]. In addition, serum Lp(a) levels promote inflammation and lead to insulin resistance [
      • Onat A.
      • Donmez I.
      • Karadeniz Y.
      • Cakir H.
      • Kaya A.
      Type-2 diabetes and coronary heart disease: common physiopathology, viewed from autoimmunity.
      ]. These might indicate that high Lp(a) with DM contributed to worse outcomes. This study suggests that in patients on statin treatment, Lp(a) should be measured in DM patients and further intervention should be considered.
      Several limitations of this study require consideration. First, this was a single-center, observational study of a small cohort, and other unknown confounding factors might have affected the outcomes regardless of analytical adjustments. Second, relatively few events occurred during follow-up, resulting in the absence of statistically significant differences in outcome measures. Finally, the choice or dose of statin depended on the individual physicians and we had no information about patient compliance with prescribed medical therapy during follow-up.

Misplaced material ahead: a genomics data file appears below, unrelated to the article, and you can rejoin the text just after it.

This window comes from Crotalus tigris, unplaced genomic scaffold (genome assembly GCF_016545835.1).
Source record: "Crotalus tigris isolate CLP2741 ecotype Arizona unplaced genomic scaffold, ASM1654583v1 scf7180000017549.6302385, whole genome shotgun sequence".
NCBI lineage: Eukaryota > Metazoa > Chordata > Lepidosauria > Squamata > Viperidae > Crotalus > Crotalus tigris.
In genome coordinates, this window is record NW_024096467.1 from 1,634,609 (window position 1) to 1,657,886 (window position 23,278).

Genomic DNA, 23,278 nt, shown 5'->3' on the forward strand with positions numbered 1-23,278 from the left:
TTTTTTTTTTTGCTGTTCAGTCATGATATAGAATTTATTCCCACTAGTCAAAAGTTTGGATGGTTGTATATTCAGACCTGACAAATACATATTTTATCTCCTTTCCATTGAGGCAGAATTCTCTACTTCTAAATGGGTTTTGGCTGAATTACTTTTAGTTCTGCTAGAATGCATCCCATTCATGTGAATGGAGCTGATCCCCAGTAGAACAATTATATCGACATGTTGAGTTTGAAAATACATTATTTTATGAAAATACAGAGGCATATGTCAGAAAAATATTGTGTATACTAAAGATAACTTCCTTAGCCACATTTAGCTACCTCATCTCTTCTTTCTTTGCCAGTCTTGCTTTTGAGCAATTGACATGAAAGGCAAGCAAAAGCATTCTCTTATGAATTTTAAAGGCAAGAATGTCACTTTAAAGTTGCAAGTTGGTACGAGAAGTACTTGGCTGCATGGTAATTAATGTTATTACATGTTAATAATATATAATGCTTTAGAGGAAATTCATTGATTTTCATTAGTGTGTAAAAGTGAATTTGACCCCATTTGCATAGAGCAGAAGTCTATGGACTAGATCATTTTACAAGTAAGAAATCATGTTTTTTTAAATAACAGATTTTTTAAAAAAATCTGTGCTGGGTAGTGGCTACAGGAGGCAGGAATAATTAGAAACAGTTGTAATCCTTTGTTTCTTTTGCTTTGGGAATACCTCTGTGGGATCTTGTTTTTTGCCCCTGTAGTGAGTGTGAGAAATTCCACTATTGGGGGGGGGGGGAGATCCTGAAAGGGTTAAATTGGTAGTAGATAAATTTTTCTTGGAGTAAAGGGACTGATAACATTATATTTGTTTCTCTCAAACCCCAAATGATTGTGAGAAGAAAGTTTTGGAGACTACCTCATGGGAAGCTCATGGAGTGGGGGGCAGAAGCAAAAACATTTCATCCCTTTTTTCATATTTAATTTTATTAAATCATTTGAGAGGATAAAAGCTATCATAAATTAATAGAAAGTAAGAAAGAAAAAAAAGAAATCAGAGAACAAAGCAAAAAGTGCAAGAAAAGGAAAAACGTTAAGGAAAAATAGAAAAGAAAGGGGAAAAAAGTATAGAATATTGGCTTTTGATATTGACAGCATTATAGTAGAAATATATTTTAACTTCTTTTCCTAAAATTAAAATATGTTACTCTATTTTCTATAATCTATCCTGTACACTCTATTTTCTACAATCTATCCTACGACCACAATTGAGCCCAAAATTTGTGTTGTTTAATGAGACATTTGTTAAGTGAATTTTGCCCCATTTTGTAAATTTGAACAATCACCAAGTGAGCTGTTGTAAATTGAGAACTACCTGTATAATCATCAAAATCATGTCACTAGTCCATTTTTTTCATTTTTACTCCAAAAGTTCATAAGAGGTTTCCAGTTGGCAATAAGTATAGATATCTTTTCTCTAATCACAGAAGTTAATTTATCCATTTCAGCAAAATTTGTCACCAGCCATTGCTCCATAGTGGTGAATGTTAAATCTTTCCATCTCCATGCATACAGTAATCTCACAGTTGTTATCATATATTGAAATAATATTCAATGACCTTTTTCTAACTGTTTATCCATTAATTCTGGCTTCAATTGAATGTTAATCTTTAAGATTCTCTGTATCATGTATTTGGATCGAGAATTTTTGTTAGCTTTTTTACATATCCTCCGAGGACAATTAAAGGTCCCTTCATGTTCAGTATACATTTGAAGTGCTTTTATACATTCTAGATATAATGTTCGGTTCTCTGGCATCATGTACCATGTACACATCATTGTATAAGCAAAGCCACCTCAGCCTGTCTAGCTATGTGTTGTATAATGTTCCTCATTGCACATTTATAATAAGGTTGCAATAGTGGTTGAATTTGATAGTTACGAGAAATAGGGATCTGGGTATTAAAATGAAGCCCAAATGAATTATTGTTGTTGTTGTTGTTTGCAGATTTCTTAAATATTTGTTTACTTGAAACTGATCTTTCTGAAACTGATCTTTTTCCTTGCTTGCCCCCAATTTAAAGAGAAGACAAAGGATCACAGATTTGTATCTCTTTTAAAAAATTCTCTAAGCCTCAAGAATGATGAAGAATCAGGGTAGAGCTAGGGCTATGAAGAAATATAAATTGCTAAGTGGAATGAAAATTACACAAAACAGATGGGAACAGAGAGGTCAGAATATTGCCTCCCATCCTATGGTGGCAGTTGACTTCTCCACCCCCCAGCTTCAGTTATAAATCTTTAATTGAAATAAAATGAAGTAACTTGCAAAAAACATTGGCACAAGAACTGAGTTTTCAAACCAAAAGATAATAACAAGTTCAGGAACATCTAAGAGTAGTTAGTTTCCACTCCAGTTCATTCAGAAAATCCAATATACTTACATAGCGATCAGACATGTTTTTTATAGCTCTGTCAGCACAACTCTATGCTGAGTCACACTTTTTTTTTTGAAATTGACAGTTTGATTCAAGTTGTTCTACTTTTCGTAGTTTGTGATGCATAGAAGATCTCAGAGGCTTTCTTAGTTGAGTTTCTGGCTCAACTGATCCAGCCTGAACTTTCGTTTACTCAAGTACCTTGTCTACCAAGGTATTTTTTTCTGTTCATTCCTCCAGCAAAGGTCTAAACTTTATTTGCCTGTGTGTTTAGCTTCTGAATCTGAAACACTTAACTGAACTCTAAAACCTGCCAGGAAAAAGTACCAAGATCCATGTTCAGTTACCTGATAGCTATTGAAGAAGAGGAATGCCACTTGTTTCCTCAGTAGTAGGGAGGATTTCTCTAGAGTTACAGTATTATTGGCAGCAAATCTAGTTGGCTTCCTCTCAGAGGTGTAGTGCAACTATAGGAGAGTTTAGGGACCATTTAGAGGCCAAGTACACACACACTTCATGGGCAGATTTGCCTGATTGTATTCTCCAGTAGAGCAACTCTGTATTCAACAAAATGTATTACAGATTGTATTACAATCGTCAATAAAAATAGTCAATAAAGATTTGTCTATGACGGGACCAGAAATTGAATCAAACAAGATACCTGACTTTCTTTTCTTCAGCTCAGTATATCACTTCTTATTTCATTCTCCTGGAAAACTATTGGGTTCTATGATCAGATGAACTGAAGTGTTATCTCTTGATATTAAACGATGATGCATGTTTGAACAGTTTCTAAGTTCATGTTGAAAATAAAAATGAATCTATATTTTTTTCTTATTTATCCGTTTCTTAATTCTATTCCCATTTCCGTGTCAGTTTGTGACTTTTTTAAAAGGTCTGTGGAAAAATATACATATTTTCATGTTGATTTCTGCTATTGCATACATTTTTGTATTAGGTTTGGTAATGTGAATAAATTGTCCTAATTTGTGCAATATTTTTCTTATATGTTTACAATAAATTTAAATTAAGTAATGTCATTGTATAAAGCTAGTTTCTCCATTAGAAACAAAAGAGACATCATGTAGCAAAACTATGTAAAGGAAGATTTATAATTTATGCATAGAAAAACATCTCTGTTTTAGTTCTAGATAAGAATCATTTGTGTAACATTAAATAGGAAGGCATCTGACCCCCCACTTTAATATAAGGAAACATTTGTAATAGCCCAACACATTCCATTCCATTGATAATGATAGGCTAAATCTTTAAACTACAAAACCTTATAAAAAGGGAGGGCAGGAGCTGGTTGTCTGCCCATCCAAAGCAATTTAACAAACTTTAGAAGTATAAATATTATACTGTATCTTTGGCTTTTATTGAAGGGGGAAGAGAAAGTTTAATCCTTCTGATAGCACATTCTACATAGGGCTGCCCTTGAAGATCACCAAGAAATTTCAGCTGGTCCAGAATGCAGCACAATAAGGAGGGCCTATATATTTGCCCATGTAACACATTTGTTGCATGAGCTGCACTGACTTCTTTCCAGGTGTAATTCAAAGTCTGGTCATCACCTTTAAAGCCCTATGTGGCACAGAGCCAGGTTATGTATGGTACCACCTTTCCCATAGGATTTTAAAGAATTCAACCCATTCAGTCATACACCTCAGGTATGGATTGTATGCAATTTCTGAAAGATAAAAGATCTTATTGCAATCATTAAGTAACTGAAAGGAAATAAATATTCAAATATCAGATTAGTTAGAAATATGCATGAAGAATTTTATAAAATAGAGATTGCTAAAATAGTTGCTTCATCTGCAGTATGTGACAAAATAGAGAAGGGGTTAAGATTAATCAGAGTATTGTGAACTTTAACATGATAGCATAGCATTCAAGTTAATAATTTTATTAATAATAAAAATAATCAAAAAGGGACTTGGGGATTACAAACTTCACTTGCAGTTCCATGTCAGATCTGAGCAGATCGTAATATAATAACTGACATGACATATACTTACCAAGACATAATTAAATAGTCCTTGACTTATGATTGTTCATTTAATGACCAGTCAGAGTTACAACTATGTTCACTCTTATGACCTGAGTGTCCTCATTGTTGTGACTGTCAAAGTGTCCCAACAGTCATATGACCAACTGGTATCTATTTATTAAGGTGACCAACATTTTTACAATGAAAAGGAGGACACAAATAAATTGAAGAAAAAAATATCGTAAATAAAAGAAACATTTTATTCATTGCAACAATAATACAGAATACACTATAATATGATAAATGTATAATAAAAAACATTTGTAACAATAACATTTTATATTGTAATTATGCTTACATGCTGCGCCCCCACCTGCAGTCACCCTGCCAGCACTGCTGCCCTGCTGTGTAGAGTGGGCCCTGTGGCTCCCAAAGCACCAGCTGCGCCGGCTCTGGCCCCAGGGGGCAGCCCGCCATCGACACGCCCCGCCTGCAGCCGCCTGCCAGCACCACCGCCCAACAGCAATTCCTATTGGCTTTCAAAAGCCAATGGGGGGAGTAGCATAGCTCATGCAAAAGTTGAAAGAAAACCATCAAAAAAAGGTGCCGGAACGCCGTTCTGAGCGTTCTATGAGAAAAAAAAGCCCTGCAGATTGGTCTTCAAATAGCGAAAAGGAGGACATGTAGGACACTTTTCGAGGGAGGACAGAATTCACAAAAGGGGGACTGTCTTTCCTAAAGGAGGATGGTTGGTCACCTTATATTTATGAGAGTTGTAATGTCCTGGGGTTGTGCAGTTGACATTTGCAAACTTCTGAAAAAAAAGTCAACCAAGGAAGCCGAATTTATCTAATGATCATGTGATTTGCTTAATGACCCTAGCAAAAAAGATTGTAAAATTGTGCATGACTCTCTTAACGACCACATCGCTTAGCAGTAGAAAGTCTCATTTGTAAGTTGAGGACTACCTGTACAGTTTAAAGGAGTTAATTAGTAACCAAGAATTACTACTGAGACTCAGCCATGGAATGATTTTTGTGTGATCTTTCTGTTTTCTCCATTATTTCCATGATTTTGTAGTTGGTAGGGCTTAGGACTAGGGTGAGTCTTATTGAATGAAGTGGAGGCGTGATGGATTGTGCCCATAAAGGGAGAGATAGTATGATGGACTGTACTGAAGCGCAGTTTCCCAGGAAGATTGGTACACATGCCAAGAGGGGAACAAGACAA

Conclusions

      Lp(a) value was significantly associated with CVD events, despite low levels compared to previous studies from Western countries. Lp(a) could represent a residual risk marker among diabetic patients receiving statin therapy after PCI in Asian populations.

      Conflict of interest

      None declared.